The Challenge of Teaching Troubled Youth
Great teachers are what we all want for our kids. But even the greatest teachers can be stymied by students who are beset with behavioral, mood, or social disorders that make it difficult for them to learn in standard classroom settings. It’s frustrating for the teachers who want to do a good job, it’s disruptive for the other students, and it does nothing for the students whose failing grades send them into deeper spirals of maladaptation.
School shouldn’t be punishment for anyone, teachers or students alike. No one can teach or learn effectively if the focus is on maintaining discipline instead of exploring new concepts and skills. While it can be a hard choice for parents and counselors, the best option is sometimes to take struggling kids out of the traditional classroom and place them in settings designed to deal with their issues while continuing their studies at the same time.
One Solution: Specialized School
One of these options is boarding schools for troubled youth that combine classroom education with counseling and therapy as well as recreational and group activities with peers that foster the emotional and social skills they need to realize their full potential and prepare them for successful adult lives.
Teachers at these schools are experienced in presenting information in ways that otherwise challenged or inattentive students can process and engage in. They’re practiced in motivating these troubled kids into accepting new ways of approaching school work, and opening the opportunities for them to achieve and succeed academically despite their histories of poor or failed performance.
A great benefit to the teaching in residential schools, it should be noted, is that not only are the student-to-teacher ratios low, these facilities treat the whole child beyond the classroom. The underlying problems that cause so much academic underperformance — like depression, anxiety, ADD/ADHD, PTSD, ODD, drug or alcohol abuse, and so on — are treated in concert with continuing education in traditional subjects, and the entire environment is designed to re-direct a troubled teen in an atmosphere that doesn’t contain the triggers for old behavior patterns.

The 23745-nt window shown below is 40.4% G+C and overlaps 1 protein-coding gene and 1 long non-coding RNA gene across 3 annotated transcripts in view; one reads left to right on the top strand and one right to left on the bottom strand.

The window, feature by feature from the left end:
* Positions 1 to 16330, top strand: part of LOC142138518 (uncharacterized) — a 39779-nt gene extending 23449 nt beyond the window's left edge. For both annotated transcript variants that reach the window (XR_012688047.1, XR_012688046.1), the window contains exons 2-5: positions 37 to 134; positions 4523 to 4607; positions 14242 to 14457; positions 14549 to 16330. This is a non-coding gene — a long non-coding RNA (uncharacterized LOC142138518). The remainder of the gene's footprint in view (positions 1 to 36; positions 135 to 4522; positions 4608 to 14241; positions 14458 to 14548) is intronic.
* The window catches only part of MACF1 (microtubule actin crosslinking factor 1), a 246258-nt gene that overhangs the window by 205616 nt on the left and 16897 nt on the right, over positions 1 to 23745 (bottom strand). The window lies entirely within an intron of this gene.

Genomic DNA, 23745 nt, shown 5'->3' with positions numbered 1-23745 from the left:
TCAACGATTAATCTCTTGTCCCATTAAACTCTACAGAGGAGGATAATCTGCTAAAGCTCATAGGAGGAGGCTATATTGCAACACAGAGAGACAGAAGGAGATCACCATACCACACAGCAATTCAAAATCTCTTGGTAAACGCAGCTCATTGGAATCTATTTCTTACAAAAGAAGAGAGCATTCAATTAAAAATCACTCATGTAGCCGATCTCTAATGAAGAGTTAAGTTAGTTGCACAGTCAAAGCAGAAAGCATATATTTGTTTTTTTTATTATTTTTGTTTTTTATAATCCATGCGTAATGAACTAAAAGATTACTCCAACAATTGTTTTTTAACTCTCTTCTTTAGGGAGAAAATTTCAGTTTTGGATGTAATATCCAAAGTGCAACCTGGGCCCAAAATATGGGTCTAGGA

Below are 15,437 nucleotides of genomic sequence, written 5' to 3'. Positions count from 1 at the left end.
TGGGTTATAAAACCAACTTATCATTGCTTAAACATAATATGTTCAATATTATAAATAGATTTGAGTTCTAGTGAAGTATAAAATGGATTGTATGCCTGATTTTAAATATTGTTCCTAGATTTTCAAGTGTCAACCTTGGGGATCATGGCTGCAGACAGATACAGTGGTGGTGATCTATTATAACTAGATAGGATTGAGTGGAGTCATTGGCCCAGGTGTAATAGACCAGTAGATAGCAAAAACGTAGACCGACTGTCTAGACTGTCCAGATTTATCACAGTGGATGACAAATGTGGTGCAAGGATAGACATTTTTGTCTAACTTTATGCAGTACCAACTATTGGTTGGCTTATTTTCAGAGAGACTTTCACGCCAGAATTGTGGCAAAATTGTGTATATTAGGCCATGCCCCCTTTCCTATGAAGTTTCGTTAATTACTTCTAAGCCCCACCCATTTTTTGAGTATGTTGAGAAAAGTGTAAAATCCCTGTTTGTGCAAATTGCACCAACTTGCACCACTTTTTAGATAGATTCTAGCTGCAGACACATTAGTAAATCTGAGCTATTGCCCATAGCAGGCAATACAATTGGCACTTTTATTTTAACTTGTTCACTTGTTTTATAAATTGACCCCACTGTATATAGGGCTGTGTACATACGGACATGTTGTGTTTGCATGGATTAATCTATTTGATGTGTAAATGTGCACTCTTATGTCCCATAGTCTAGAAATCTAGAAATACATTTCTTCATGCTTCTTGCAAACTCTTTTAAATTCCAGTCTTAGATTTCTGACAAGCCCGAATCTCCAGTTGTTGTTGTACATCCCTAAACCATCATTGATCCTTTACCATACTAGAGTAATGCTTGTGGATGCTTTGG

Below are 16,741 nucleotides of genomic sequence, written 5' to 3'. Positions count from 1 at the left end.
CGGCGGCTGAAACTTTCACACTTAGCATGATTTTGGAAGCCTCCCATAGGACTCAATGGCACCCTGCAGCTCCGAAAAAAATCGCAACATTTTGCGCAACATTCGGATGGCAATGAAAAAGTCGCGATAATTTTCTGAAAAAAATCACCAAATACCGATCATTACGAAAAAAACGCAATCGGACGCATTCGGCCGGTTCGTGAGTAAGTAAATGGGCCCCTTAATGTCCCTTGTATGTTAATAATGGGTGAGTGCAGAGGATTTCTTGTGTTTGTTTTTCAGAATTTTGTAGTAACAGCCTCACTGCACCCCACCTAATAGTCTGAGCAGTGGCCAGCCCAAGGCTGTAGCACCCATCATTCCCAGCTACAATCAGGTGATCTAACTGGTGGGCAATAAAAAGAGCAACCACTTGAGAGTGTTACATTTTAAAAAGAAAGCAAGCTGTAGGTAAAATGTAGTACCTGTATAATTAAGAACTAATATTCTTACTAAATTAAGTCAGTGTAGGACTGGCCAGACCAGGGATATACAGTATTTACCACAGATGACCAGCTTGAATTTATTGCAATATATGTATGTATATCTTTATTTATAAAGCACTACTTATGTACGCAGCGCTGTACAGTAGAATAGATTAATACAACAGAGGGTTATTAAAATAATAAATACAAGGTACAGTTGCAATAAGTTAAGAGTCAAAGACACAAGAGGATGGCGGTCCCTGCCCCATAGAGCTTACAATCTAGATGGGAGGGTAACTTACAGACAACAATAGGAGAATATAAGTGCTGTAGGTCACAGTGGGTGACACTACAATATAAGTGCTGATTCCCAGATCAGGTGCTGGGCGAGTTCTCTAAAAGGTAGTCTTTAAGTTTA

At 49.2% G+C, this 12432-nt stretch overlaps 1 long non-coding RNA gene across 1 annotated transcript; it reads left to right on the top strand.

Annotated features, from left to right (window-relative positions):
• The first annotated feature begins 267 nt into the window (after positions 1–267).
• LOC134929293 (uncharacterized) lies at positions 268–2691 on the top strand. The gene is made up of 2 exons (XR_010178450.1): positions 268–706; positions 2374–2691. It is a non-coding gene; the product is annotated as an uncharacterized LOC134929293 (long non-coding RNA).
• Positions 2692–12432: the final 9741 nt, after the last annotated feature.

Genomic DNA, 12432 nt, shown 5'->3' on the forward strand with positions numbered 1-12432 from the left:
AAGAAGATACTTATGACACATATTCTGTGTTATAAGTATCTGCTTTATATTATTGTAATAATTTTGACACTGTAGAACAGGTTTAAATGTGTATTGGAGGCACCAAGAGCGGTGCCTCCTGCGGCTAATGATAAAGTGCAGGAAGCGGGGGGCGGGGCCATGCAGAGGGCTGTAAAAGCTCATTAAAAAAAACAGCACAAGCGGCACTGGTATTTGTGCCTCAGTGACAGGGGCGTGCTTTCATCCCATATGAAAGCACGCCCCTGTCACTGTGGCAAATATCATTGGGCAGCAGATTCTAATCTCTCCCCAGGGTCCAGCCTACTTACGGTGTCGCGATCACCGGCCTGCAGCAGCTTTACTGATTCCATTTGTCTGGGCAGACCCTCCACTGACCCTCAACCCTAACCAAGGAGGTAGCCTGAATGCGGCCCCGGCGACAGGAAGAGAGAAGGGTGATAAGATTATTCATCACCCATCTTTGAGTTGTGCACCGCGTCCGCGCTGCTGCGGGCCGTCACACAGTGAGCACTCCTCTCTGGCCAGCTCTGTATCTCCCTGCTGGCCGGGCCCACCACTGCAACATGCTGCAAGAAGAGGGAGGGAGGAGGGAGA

Students in residential programs come to class with peers facing similar challenges, and while they’re studying history, for example, they’re also learning how to control their impulses, be accepting of themselves, and develop and maintain healthy relationships with other people.
Nonetheless, teaching strategies that are so effective in therapeutic settings can also be useful in standard classrooms. A few ways that these teachers are able to reach troubled kids include:
Start With a Clean Slate
Troubled kids often come from school situations where they’ve been seen as problems and treated as disciplinary cases rather than as individuals with interests and abilities. The only way they know to fight back and protect themselves is to become even more defiant and unwilling to participate in the learning process.
To calm the waters, teachers let these students know that they have no preconceived notions about them and that they’re starting with a clean slate as far as they’re concerned. Knowing that all that matters is what a student does from that point onward lifts the weight of being labeled and gives him or a fresh perspective going forward.
Use Positive Reinforcement
For students to be open to learning, they have to respect both the teacher and the learning process itself. Troubled kids often view teachers as adversaries because in crowded public school classrooms a teacher often doesn’t have the time to do anything but punish misbehavior rather than refocus a student on the reason he or she is in class to begin with.
Praise accomplishments, and compare an achievement not with others in the class but with improvement in the individual student’s progress. A kid who is not used to being praised might reject it or be embarrassed by it, so draw him or her aside for a private conversation to tell him or her you’re proud of what you’re seeing.
Encourage Students to Stretch
A great motivating force is the ability to see what’s possible. A problem student is so conditioned to believe that things are bleak that he or she doesn’t think it’s worth it to even try, and failure becomes the norm. Troubled kids need goals they can reach, and they need to believe that the future holds many more of them. They also have to believe that a false step on the way doesn’t mean doom. Stretching from one realistic goal to the next is not only the way to academic success, but it’s the way to a successful life.
For a public school teacher’s view on dealing with what he calls “tough kids,” check out this article on the George Lucas Educational Foundation website.